As indicated above, the finished bubbles have a density of at least 0.4 gram per cubic centimeter, which is equivalent to a ratio of wall thickness to bubble diameter of about 0.029. Density is determined (according to ASTM D-2840-69) by weighing a sample of bubbles and determining the volume of the sample with an air comparison pycnometer (Beckman Model 930). Higher densities can produce higher strengths, and densities of 0.5 or 0.6 or more are preferred for some uses. There are few known uses for bubbles having a density greater than about one gram per cubic centimeter.
Glass bubbles of the invention generally have an average diameter between about 5 and 200 micrometers, and preferably between about 15 and 100 micrometers. Size can be controlled by controlling the size of the initial amorphous glass feed particles, the amount of sulfur-oxygen compounds in the particles, the length of time that the particles are heated, etc. The bubbles may be prepared on apparatus well known in the bubble-forming art, e.g., apparatus similar to that described in U.S. Pat. Nos. 3,230,064 or 3,129,086.
Bubbles of the invention may be used for a variety of purposes. They are of special advantage as a lightweight filler in molded polymeric products such as injection-molded or extrusion-molded parts, or in any other product or use where in the course of preparing or using the product or bubbles a high pressure is applied to the bubbles. Oil-well cements, i.e., inorganic cementitious materials which harden when mixed with water, can advantageously include dispersed bubbles of the invention. Also, bubbles of the invention can be filled with gaseous contents under pressure.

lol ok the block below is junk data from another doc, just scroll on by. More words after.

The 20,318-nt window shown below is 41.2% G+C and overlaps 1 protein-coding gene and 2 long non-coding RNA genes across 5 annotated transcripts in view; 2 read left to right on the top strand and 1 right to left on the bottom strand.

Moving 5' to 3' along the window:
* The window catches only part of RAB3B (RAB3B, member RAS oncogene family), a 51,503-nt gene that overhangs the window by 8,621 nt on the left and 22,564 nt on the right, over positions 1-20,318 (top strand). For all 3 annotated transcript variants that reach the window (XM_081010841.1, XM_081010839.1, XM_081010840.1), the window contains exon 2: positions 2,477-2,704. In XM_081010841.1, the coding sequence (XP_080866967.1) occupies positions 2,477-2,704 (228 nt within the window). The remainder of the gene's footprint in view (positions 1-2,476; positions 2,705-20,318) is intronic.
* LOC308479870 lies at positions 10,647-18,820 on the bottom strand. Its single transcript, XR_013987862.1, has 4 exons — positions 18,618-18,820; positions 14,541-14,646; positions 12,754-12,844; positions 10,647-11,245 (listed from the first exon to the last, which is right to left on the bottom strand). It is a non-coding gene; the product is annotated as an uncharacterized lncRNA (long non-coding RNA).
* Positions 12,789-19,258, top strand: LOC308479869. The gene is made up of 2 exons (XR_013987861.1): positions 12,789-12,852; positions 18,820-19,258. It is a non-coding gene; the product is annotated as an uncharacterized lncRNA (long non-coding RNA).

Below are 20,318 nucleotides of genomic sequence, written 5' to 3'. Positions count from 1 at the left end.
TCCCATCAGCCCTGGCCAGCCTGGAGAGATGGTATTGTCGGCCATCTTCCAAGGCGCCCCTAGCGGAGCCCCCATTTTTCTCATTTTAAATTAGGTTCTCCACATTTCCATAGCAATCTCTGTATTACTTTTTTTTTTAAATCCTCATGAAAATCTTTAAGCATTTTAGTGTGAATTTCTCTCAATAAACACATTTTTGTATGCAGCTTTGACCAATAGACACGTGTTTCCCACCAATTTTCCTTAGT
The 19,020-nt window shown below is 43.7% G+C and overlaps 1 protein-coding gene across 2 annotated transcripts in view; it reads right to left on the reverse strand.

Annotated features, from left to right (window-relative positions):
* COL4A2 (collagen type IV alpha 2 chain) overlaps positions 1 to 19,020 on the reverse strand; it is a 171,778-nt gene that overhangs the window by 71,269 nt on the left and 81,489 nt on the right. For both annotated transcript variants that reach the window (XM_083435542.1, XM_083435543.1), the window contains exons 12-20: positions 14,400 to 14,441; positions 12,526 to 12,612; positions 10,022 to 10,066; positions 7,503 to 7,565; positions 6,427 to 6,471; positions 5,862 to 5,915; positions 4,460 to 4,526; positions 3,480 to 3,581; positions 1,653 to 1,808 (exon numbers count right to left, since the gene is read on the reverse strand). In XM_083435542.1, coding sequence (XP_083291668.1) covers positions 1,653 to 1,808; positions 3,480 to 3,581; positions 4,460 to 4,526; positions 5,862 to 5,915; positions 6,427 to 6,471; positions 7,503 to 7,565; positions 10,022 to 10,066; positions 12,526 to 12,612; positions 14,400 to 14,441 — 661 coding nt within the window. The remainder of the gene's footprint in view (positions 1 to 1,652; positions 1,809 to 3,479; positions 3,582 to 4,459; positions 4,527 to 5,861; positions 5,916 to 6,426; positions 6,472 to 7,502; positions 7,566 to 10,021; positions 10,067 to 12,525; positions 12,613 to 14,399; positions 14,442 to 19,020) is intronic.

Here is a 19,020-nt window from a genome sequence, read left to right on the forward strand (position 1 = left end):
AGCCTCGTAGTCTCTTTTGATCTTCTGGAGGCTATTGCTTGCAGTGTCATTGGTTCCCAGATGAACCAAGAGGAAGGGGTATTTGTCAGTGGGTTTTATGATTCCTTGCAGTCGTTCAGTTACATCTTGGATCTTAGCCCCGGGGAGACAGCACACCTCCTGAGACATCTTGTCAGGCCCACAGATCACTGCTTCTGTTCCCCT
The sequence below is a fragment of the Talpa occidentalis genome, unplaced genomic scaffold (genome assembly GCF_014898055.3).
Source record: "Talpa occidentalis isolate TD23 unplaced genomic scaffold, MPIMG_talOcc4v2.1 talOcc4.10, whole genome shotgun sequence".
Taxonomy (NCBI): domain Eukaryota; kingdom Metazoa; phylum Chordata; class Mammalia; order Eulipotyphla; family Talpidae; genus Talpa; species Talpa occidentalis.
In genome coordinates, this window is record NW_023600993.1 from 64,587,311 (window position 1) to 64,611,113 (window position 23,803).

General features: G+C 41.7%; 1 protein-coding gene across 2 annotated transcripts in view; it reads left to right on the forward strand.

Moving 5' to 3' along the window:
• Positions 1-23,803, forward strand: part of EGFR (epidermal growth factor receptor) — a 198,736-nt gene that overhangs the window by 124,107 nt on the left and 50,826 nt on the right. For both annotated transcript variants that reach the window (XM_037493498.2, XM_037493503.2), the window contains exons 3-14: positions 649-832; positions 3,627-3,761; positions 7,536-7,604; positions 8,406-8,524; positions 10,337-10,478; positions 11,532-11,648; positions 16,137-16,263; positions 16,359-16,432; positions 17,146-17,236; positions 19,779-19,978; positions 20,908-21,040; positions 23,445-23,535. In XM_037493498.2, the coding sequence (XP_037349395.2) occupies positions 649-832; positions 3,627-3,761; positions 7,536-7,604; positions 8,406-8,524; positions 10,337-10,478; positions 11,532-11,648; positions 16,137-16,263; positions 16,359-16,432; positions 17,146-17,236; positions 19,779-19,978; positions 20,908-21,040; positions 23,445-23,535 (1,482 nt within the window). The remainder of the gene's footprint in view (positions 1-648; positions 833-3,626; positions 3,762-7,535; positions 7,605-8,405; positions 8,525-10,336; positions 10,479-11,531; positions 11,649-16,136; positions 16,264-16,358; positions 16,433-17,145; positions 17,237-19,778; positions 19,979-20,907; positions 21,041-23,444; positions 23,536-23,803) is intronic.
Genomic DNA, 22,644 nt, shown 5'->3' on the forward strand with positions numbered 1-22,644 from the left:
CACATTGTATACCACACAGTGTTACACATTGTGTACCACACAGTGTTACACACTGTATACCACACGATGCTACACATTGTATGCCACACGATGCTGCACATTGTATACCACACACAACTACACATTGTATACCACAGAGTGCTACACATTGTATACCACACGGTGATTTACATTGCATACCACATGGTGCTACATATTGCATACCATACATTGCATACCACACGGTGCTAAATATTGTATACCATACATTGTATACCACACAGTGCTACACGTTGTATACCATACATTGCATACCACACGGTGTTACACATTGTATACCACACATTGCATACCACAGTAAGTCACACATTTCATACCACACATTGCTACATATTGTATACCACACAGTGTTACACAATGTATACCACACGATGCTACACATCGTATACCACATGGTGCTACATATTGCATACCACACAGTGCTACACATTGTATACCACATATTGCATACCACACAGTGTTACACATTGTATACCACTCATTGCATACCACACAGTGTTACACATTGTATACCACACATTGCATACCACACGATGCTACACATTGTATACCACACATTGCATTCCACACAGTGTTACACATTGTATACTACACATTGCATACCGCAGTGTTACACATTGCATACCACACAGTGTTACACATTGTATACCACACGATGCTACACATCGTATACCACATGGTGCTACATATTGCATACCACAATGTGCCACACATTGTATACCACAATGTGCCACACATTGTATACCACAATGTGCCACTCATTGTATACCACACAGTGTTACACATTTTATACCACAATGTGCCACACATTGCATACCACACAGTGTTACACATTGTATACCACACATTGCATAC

The invention will be further illustrated in the following examples (amounts are in weight-percent unless otherwise specified, except that size distributions are in volume-percent).
A glass-forming batch weighing 1016 g. was prepared by mixing particles of SiO2, (600 g.), H3 BO3, (110.3 g.), CaCO3, (48 g.), Na2 CO3, (190.2 g.), NH4 H2 PO4, (10.9 g.), CaF2, (36.2 g.), ZnO (15.6 g.), and Na2 SO4, (4.5 g.), and melting the mixture in a clay crucible for 3 hours at 2330° F. (1277° C.). The molten glass was quenched in water to give a frit having a composition calculated as: 68.84% SiO2, 7.12% B2 O3, 0.773% P2 O5, 6.07% CaO, 12.99% Na2 O, 1.79% ZnO, 2.03% F and 0.116% S. The resulting frit was milled in an amount of 500 g. with 2000 g. of grinding media in a one-gallon (3.78-liter) ball mill for one-half hour. The mill output was classified to produce feed particles having a size distribution 90% smaller than 59.0 micrometers, 50% smaller than 30.10 micrometers, and 10% smaller than 9.07 micrometers (Leeds & Northrup Microtrac Particle Size Analyzer, Model 17991-02).